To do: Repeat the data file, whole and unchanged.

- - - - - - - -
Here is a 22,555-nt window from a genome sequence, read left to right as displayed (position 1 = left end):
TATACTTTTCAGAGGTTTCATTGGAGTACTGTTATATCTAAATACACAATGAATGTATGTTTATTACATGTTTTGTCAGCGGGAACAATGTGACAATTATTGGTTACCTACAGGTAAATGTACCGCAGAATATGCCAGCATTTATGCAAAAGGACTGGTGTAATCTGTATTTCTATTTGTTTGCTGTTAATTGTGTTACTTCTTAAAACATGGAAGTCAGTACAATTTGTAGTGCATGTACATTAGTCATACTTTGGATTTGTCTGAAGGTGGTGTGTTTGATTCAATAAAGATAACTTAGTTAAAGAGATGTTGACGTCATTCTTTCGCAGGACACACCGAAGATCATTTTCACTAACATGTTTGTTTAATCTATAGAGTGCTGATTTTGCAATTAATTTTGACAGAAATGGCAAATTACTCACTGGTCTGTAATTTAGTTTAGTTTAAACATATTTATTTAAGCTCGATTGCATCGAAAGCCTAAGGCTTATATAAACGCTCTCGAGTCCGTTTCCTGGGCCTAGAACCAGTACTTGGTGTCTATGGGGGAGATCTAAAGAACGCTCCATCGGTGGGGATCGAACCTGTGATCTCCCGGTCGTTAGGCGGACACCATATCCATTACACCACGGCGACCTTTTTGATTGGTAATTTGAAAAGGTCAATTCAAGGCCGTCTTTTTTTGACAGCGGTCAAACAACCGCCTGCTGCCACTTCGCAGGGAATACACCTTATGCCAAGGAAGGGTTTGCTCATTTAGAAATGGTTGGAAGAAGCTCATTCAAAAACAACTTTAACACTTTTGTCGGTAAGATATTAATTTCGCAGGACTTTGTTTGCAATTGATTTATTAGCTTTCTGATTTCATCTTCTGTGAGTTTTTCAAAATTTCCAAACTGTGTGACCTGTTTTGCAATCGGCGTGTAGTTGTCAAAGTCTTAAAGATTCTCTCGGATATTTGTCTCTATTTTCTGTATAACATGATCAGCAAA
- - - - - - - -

Here is a 22,555-nt window from a genome sequence, read left to right as displayed (position 1 = left end):
TATACTTTTCAGAGGTTTCATTGGAGTACTGTTATATCTAAATACACAATGAATGTATGTTTATTACATGTTTTGTCAGCGGGAACAATGTGACAATTATTGGTTACCTACAGGTAAATGTACCGCAGAATATGCCAGCATTTATGCAAAAGGACTGGTGTAATCTGTATTTCTATTTGTTTGCTGTTAATTGTGTTACTTCTTAAAACATGGAAGTCAGTACAATTTGTAGTGCATGTACATTAGTCATACTTTGGATTTGTCTGAAGGTGGTGTGTTTGATTCAATAAAGATAACTTAGTTAAAGAGATGTTGACGTCATTCTTTCGCAGGACACACCGAAGATCATTTTCACTAACATGTTTGTTTAATCTATAGAGTGCTGATTTTGCAATTAATTTTGACAGAAATGGCAAATTACTCACTGGTCTGTAATTTAGTTTAGTTTAAACATATTTATTTAAGCTCGATTGCATCGAAAGCCTAAGGCTTATATAAACGCTCTCGAGTCCGTTTCCTGGGCCTAGAACCAGTACTTGGTGTCTATGGGGGAGATCTAAAGAACGCTCCATCGGTGGGGATCGAACCTGTGATCTCCCGGTCGTTAGGCGGACACCATATCCATTACACCACGGCGACCTTTTTGATTGGTAATTTGAAAAGGTCAATTCAAGGCCGTCTTTTTTTGACAGCGGTCAAACAACCGCCTGCTGCCACTTCGCAGGGAATACACCTTATGCCAAGGAAGGGTTTGCTCATTTAGAAATGGTTGGAAGAAGCTCATTCAAAAACAACTTTAACACTTTTGTCGGTAAGATATTAATTTCGCAGGACTTTGTTTGCAATTGATTTATTAGCTTTCTGATTTCATCTTCTGTGAGTTTTTCAAAATTTCCAAACTGTGTGACCTGTTTTGCAATCGGCGTGTAGTTGTCAAAGTCTTAAAGATTCTCTCGGATATTTGTCTCTATTTTCTGTATAACATGATCAGCAAA